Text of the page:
If you will need to make frequent withdrawals or you can’t afford the minimum balance, a money market account may not be the best option for you.

    Money Market Account FAQs

    What is the minimum balance for a money market account?

    The average minimum balance for a money market account is $4,000.

    Are money market accounts federally insured?

    Money market accounts are federally insured, regardless of whether you open the account at a bank or a credit union. At a bank, your money market account is insured by the FDIC. At a credit union, your account is insured by the National Credit Union Administration.

    Is a money market account a checking account?

    A money market account is a savings account that accumulates interest and occasionally lets you tap into the funds, but it is not a checking account.

    Are money market accounts safe?

    Money market accounts are considered safe, as they are backed by the FDIC for up to $250,000 with a single account.

    Can you lose money in a money market account?

    You have little to no risk of losing money in a money market account. Your money in a money market account is federally insured for up to $250,000 for a single account and $500,000 for a joint account.

    What is the difference between money market accounts and high-yield savings accounts?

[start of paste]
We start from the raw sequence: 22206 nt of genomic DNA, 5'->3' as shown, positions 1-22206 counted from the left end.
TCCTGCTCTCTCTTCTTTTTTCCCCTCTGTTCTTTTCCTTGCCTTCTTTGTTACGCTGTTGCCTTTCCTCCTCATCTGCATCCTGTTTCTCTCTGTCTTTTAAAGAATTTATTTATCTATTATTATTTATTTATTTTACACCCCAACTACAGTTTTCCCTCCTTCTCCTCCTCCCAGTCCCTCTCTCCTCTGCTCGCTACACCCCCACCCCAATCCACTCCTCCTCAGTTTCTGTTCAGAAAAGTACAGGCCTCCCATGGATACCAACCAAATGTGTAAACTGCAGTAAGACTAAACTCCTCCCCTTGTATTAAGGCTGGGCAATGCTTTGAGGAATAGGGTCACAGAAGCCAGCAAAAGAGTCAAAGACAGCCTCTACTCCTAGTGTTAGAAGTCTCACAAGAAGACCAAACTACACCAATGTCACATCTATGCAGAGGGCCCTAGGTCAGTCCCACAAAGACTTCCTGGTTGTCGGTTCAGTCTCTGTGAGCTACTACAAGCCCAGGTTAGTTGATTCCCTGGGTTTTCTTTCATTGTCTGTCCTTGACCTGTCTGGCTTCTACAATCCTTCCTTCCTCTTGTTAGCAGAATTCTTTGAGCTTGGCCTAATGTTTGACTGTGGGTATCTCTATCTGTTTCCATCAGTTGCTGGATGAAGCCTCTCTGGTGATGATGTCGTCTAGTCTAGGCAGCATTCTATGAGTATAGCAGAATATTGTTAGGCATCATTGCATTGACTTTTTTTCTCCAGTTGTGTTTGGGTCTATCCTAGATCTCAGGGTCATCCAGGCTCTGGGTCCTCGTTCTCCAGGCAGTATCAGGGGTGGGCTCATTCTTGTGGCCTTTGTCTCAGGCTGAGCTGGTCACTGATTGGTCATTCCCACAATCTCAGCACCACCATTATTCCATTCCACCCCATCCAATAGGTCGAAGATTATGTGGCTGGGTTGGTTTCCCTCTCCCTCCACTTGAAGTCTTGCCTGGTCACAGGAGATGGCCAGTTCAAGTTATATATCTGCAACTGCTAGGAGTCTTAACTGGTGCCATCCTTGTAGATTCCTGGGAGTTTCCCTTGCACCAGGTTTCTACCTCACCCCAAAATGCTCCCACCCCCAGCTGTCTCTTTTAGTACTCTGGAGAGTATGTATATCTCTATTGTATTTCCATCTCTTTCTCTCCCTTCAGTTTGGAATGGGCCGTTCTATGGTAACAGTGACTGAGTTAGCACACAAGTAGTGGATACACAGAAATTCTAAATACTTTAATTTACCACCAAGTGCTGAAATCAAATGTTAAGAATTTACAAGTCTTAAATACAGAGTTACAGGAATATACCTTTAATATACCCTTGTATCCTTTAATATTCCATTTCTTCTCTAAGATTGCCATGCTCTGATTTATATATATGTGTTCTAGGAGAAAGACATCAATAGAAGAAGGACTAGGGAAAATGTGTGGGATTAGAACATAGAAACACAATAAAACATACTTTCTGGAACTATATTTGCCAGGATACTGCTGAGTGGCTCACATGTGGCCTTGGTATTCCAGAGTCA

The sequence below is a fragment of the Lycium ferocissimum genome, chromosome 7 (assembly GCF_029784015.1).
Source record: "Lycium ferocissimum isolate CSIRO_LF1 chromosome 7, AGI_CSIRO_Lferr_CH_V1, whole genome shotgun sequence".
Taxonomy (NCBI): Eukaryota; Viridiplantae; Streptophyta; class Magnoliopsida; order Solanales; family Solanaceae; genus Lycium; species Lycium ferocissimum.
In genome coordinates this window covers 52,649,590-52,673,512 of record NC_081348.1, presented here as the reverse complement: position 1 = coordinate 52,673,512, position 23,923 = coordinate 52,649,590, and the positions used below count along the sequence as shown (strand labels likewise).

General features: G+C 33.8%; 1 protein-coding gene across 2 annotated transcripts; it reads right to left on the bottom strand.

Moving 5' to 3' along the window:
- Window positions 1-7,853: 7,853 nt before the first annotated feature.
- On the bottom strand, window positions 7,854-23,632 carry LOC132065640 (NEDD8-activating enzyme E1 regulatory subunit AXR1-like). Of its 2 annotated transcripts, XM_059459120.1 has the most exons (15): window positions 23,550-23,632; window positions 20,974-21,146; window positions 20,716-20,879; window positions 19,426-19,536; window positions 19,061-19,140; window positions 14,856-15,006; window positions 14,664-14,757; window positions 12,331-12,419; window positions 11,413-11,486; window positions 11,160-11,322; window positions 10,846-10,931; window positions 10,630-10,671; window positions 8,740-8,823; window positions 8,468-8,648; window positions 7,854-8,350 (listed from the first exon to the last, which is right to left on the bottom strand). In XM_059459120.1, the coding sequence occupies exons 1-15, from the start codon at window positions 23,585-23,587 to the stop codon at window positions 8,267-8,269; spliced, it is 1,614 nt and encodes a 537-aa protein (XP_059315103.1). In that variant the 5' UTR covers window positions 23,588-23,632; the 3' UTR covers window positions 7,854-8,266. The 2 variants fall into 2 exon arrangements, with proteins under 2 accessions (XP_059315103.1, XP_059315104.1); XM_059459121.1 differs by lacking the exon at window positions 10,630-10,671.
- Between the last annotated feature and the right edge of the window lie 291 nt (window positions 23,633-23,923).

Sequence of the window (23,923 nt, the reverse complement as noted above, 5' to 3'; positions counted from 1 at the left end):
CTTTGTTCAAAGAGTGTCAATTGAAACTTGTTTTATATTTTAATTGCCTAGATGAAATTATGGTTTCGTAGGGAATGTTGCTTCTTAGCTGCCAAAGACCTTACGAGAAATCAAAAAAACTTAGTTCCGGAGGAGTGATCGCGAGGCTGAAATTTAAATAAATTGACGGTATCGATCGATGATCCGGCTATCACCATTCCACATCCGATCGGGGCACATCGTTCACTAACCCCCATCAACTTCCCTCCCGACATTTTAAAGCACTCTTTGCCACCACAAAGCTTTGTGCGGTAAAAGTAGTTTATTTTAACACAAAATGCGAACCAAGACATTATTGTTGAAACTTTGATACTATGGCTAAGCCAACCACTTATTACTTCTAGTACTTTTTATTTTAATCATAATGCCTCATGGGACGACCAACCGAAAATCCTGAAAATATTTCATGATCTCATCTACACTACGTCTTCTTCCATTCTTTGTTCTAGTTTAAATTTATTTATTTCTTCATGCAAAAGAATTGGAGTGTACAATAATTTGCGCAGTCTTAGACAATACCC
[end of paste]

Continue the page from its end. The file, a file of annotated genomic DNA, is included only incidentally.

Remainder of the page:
The biggest difference is the interest rate offered. Interest rates on high-yield savings accounts tend to be much higher than on money market accounts. Another key difference involves how you access the funds in your account. A money market account allows you to move funds with a check, while a high-yield savings account does not.

    Please seek the advice of a qualified professional before making financial decisions.
    Last Modified: August 14, 2023

    6 Cited Research Articles writers adhere to strict sourcing guidelines and use only credible sources of information, including authoritative financial publications, academic organizations, peer-reviewed journals, highly regarded nonprofit organizations, government reports, court records and interviews with qualified experts. You can read more about our commitment to accuracy, fairness and transparency in our editorial guidelines.

    1. Capital One. (2019, July 14). High-Yield Savings vs. Money Market Accounts. Retrieved from
    2. Consumer Financial Protection Bureau. (2020, August 27). What Is a Money Market Account? Retrieved from
    3. Federal Deposit Insurance Corporation. (2022, March 8). Deposit Insurance at a Glance. Retrieved from
    4. Federal Deposit Insurance Corporation. (2022, April 18). National Rates and Rate Caps. Retrieved from
    5. First Internet Bank of Indiana. (n.d.). Money Market & Savings Accounts. Retrieved from
    6. Navy Federal Credit Union. (n.d.). Money Market Savings Accounts. Retrieved from